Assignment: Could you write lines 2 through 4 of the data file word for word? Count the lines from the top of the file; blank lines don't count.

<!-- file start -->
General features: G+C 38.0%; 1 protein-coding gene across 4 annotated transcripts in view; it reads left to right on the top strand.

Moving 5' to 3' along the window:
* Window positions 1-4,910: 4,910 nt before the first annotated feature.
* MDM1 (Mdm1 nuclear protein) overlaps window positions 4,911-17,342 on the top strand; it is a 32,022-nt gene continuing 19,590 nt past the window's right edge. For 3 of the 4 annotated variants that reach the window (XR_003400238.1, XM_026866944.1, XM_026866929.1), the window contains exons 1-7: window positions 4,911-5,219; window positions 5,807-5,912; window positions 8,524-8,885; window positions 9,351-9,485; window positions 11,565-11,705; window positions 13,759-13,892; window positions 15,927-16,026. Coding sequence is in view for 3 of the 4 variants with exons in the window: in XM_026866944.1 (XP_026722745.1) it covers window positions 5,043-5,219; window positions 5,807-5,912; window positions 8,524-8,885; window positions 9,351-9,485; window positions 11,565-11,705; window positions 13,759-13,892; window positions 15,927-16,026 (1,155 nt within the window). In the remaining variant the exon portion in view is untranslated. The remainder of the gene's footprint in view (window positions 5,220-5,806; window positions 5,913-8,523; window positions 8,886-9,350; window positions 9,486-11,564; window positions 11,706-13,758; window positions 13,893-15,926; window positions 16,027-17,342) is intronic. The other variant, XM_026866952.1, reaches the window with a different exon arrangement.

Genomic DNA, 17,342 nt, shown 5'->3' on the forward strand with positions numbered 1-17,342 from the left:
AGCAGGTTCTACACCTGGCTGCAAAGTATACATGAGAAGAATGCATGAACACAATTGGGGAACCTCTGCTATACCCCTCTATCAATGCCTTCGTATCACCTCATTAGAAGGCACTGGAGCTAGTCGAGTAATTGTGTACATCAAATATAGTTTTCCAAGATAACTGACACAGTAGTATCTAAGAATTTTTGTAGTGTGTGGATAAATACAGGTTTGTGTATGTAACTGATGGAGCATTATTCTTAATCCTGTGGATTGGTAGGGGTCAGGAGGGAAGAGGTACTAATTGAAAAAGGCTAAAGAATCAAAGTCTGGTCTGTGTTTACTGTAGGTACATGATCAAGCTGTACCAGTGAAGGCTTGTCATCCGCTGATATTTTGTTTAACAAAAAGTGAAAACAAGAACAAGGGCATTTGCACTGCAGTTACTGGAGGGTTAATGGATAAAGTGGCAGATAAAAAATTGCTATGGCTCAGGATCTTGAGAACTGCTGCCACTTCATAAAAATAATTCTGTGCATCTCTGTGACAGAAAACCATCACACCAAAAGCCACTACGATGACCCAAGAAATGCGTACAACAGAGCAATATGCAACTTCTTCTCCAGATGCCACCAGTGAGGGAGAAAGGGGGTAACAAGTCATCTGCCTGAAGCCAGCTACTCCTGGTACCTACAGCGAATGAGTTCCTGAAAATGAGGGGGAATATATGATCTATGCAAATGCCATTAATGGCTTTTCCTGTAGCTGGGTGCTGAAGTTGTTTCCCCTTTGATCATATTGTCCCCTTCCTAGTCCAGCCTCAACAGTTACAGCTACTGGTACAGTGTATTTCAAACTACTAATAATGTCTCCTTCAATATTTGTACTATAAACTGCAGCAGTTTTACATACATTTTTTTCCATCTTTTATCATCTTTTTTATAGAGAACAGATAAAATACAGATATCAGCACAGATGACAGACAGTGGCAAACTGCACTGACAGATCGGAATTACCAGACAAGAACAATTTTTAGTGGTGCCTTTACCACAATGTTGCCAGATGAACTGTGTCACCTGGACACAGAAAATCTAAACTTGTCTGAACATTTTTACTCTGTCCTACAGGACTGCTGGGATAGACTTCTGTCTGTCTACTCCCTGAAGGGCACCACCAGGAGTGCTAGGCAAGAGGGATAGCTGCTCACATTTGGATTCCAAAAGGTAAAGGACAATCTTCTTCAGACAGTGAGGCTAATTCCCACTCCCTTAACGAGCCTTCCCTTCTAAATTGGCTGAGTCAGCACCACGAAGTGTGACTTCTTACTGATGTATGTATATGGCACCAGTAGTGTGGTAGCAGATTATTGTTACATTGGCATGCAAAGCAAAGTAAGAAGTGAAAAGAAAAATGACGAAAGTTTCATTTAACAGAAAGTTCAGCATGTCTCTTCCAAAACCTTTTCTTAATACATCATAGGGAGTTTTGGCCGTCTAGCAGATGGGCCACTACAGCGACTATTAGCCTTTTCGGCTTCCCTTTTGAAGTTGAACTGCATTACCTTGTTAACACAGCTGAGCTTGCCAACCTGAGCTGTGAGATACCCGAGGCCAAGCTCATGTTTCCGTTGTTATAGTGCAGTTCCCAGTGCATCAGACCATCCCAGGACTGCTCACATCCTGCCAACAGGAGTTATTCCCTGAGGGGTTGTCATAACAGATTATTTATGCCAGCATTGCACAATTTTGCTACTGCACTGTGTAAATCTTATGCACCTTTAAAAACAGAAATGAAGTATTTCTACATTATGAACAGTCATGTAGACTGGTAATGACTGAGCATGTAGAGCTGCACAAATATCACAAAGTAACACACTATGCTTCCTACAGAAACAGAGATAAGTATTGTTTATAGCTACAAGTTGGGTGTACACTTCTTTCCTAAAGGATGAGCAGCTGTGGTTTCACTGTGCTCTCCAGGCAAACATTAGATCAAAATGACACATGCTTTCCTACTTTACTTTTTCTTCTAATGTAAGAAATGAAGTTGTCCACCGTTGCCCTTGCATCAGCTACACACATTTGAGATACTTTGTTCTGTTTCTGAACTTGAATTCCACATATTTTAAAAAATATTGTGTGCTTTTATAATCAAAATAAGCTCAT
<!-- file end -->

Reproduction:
Moving 5' to 3' along the window:
* Window positions 1-4,910: 4,910 nt before the first annotated feature.
* MDM1 (Mdm1 nuclear protein) overlaps window positions 4,911-17,342 on the top strand; it is a 32,022-nt gene continuing 19,590 nt past the window's right edge. For 3 of the 4 annotated variants that reach the window (XR_003400238.1, XM_026866944.1, XM_026866929.1), the window contains exons 1-7: window positions 4,911-5,219; window positions 5,807-5,912; window positions 8,524-8,885; window positions 9,351-9,485; window positions 11,565-11,705; window positions 13,759-13,892; window positions 15,927-16,026. Coding sequence is in view for 3 of the 4 variants with exons in the window: in XM_026866944.1 (XP_026722745.1) it covers window positions 5,043-5,219; window positions 5,807-5,912; window positions 8,524-8,885; window positions 9,351-9,485; window positions 11,565-11,705; window positions 13,759-13,892; window positions 15,927-16,026 (1,155 nt within the window). In the remaining variant the exon portion in view is untranslated. The remainder of the gene's footprint in view (window positions 5,220-5,806; window positions 5,913-8,523; window positions 8,886-9,350; window positions 9,486-11,564; window positions 11,706-13,758; window positions 13,893-15,926; window positions 16,027-17,342) is intronic. The other variant, XM_026866952.1, reaches the window with a different exon arrangement.